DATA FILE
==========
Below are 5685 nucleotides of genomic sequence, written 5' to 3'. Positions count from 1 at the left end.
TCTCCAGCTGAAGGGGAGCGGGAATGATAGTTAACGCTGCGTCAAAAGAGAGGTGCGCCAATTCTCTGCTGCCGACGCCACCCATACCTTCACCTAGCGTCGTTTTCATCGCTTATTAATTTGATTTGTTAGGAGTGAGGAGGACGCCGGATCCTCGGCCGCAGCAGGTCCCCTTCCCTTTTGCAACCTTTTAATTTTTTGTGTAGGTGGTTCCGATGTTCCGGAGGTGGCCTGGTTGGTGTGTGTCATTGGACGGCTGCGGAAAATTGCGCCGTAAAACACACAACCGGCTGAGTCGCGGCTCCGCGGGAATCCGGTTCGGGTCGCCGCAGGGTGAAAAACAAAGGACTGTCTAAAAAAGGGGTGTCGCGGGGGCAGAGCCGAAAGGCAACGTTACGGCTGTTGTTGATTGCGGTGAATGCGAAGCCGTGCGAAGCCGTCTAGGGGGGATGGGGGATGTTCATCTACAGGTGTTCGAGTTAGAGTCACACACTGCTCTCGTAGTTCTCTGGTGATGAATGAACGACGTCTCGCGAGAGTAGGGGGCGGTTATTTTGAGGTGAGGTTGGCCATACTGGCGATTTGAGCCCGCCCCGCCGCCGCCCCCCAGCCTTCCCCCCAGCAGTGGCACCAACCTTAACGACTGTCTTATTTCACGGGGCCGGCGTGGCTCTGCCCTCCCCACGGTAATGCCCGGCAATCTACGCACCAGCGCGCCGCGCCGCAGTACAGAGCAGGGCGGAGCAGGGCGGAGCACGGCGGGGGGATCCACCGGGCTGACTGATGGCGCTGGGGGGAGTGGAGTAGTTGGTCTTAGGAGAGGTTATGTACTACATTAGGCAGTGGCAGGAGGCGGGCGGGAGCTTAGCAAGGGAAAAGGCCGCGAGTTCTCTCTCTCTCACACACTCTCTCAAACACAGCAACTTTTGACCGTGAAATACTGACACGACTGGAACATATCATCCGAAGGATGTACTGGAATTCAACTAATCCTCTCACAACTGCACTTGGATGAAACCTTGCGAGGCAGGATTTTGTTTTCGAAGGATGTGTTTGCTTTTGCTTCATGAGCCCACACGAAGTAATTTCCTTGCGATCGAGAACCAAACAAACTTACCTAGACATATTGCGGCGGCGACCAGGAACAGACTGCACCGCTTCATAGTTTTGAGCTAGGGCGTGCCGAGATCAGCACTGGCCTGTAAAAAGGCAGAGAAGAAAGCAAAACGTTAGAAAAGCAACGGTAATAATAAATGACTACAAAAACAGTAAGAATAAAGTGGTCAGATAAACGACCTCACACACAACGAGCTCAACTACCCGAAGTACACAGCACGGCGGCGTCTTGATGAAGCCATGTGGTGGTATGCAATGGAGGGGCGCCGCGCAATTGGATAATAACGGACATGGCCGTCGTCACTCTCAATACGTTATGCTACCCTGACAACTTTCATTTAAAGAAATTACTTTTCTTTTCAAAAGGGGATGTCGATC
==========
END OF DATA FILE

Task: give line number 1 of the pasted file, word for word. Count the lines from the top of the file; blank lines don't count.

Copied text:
Below are 5685 nucleotides of genomic sequence, written 5' to 3'. Positions count from 1 at the left end.